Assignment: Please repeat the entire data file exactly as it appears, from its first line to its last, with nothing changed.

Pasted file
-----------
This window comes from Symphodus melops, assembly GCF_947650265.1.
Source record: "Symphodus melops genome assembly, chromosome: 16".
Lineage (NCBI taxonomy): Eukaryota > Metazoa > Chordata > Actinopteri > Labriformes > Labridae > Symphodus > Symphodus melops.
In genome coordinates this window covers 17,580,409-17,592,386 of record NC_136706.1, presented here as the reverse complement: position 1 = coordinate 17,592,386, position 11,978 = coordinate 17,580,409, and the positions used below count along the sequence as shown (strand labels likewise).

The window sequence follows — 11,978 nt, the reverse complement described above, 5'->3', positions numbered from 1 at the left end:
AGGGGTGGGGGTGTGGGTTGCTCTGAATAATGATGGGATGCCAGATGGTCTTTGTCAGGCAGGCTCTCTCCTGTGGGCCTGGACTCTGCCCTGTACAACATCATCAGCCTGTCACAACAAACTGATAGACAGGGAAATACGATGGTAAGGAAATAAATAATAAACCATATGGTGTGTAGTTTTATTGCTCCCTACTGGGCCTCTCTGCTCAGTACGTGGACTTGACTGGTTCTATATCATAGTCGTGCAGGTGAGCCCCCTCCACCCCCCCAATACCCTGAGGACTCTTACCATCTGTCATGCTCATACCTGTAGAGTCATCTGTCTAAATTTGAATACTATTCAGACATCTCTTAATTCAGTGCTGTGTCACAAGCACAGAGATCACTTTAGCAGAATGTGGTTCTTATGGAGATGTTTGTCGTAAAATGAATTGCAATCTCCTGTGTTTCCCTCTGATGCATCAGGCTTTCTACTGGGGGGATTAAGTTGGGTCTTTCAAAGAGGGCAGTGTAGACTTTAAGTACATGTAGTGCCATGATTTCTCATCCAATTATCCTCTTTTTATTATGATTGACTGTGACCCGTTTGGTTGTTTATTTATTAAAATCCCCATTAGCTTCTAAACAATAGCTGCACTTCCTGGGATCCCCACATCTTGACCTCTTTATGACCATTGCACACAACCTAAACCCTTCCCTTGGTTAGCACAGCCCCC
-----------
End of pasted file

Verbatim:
This window comes from Symphodus melops, assembly GCF_947650265.1.
Source record: "Symphodus melops genome assembly, chromosome: 16".
Lineage (NCBI taxonomy): Eukaryota > Metazoa > Chordata > Actinopteri > Labriformes > Labridae > Symphodus > Symphodus melops.
In genome coordinates this window covers 17,580,409-17,592,386 of record NC_136706.1, presented here as the reverse complement: position 1 = coordinate 17,592,386, position 11,978 = coordinate 17,580,409, and the positions used below count along the sequence as shown (strand labels likewise).

The window sequence follows — 11,978 nt, the reverse complement described above, 5'->3', positions numbered from 1 at the left end:
AGGGGTGGGGGTGTGGGTTGCTCTGAATAATGATGGGATGCCAGATGGTCTTTGTCAGGCAGGCTCTCTCCTGTGGGCCTGGACTCTGCCCTGTACAACATCATCAGCCTGTCACAACAAACTGATAGACAGGGAAATACGATGGTAAGGAAATAAATAATAAACCATATGGTGTGTAGTTTTATTGCTCCCTACTGGGCCTCTCTGCTCAGTACGTGGACTTGACTGGTTCTATATCATAGTCGTGCAGGTGAGCCCCCTCCACCCCCCCAATACCCTGAGGACTCTTACCATCTGTCATGCTCATACCTGTAGAGTCATCTGTCTAAATTTGAATACTATTCAGACATCTCTTAATTCAGTGCTGTGTCACAAGCACAGAGATCACTTTAGCAGAATGTGGTTCTTATGGAGATGTTTGTCGTAAAATGAATTGCAATCTCCTGTGTTTCCCTCTGATGCATCAGGCTTTCTACTGGGGGGATTAAGTTGGGTCTTTCAAAGAGGGCAGTGTAGACTTTAAGTACATGTAGTGCCATGATTTCTCATCCAATTATCCTCTTTTTATTATGATTGACTGTGACCCGTTTGGTTGTTTATTTATTAAAATCCCCATTAGCTTCTAAACAATAGCTGCACTTCCTGGGATCCCCACATCTTGACCTCTTTATGACCATTGCACACAACCTAAACCCTTCCCTTGGTTAGCACAGCCCCC